Victory Speech

J.V. Stalin

Date: May 9, 1945
Source: Thirty Years of the Soviet State Calendar, published by Foreign Languages Publishing House, Moscow, 1947
Transcription/HTML: Mike B. for MIA, 2008
Public Domain: Marxists Internet Archive (2008). You may freely copy, distribute, display and perform this work; as well as make derivative and commercial works. Please credit “Marxists Internet Archive” as your source.

COMRADES! FELLOW COUNTRYMEN AND COUNTRYWOMEN! The great day of victory over Germany has arrived. Fascist Germany, forced to her knees by the Red Army and the troops of our Allies, has admitted defeat and has announced her unconditional surrender.

On May 7 a preliminary act of surrender was signed in Rheims. On May 8, in Berlin, representatives of the German High Command, in the presence of representatives of the Supreme Command of the Allied troops and of the Supreme Command of the Soviet troops, signed the final act of surrender, which came into effect at 24 hours on May 8.

Knowing the wolfish habits of the German rulers who regard treaties and agreements as scraps of paper, we have no grounds for accepting their word. However, this morning, the German troops, in conformity with the act of surrender, began en masse to lay down their arms and surrender to our troops. This is not a scrap of paper. It is the actual capitulation of the armed forces of Germany. True, one group of German troops in the region of Czechoslovakia still refuses to surrender, but I hope the Red Army will succeed in bringing it to its senses. We now have full grounds for saying that the historic day of the final defeat of Germany, the day of our people’s great victory over German imperialism, has arrived.

The great sacrifices we have made for the freedom and independence of our country, the incalculable privation and suffering our people have endured during the war, our intense labours in the rear and at the front, laid at the altar of our motherland, have not been in vain; they have been crowned by complete victory over the enemy. The age-long struggle of the Slavonic peoples for their existence and independence has ended in victory over the German aggressors and German tyranny.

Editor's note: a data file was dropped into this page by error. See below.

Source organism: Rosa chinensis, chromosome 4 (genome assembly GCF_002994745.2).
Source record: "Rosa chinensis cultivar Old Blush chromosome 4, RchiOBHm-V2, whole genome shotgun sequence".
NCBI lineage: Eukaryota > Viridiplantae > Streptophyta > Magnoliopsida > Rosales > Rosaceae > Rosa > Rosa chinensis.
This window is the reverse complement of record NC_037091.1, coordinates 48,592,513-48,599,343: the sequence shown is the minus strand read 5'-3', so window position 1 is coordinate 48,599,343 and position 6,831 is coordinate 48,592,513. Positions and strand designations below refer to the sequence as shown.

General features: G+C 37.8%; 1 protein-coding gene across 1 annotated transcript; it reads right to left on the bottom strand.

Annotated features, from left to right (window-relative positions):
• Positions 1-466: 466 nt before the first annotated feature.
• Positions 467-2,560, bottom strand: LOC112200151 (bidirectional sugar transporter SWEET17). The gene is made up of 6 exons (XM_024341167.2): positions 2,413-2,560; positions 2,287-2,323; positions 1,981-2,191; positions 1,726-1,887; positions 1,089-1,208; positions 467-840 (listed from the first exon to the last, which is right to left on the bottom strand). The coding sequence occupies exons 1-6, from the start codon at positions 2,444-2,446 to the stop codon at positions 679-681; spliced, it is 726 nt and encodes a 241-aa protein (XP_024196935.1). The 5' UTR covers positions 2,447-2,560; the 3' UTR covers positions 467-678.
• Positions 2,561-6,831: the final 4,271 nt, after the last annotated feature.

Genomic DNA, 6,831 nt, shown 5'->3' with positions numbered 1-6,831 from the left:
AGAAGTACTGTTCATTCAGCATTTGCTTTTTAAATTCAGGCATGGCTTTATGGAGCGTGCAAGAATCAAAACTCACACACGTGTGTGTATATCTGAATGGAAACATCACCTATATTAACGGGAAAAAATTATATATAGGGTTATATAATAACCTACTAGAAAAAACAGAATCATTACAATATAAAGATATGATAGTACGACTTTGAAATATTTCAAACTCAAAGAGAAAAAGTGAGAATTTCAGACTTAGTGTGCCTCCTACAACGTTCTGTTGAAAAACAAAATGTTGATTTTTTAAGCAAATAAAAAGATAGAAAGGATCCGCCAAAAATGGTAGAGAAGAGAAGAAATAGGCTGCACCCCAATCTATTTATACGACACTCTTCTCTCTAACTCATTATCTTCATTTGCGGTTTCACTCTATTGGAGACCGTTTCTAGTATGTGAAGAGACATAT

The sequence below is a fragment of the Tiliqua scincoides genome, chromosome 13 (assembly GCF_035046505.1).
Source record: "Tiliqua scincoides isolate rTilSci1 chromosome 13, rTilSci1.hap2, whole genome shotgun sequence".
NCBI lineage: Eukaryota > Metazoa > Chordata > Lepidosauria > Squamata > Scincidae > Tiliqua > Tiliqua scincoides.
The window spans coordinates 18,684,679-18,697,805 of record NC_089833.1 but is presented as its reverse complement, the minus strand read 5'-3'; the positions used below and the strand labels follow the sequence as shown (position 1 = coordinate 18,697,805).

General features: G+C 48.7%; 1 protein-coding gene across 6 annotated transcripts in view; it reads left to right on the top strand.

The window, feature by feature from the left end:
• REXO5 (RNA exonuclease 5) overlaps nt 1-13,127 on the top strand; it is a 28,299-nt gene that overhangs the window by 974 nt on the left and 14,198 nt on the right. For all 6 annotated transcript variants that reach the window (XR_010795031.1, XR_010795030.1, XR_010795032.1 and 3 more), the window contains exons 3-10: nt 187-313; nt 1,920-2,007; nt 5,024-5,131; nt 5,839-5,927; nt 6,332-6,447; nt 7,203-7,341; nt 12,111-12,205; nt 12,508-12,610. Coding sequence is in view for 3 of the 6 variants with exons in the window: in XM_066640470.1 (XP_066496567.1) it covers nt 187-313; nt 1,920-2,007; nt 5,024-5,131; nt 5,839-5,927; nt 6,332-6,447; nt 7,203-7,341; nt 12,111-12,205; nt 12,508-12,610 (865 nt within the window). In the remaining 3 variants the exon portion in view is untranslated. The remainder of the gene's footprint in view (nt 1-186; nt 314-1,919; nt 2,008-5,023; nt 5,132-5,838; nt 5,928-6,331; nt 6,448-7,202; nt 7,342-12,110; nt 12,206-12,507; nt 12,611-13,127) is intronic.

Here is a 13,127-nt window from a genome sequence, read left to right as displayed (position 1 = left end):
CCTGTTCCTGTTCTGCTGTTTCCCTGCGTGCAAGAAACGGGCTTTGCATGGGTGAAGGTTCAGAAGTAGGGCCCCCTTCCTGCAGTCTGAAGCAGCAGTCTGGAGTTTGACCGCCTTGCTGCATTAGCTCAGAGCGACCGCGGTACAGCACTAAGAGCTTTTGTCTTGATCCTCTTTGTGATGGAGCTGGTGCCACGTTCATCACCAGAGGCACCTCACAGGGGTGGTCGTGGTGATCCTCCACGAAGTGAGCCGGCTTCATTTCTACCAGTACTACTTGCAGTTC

Henceforth, the great banner of the freedom of the peoples and peace between the peoples will fly over Europe.

Three years ago Hitler publicly stated that his task included the dismemberment of the Soviet Union and the severance from it of the Caucasus, the Ukraine, Byelorussia, the Baltic and other regions. He definitely said: “We shall destroy Russia so that she shall never be able to rise again.” This was three years ago. But Hitler’s insane ideas were fated to remain unrealized — the course of the war scattered them to the winds like dust. Actually, the very opposite of what the Hitlerites dreamed of in their delirium occurred. Germany is utterly defeated. The German troops are surrendering. The Soviet Union is triumphant, although it has no intention of either dismembering or destroying Germany.

Comrades! Our Great Patriotic War has terminated in our complete victory. The period of war in Europe has closed. A period of peaceful development has been ushered in.

Congratulations on our victory, my dear fellow countrymen and countrywomen!

Glory to our heroic Red Army, which upheld the independence of our country and achieved victory over the enemy!

Glory to our great people, the victor people!

Eternal glory to the heroes who fell fighting the enemy and who gave their lives for the freedom and happiness of our people!

[THIS ARTICLE IS POSTED HERE FOR NON-PROFIT, NON-COMMERCIAL, EDUCATIONAL PURPOSE. THE VIEWS EXPRESSED IN THIS ARTICLE ARE THAT OF ITS AUTHOR(S) AND DO NOT NECESSARILY REFLECT THE VIEW OF THE JOP]

The Katyn Massacre

Presentation made to the Stalin Society by Ella Rule

Stalin Society | February 17, 2016

At the end of the First World War, the boundary between Russia and Poland was settled as being along a line which became known as the Curzon line – Lord Curzon being the British statesman who had proposed it.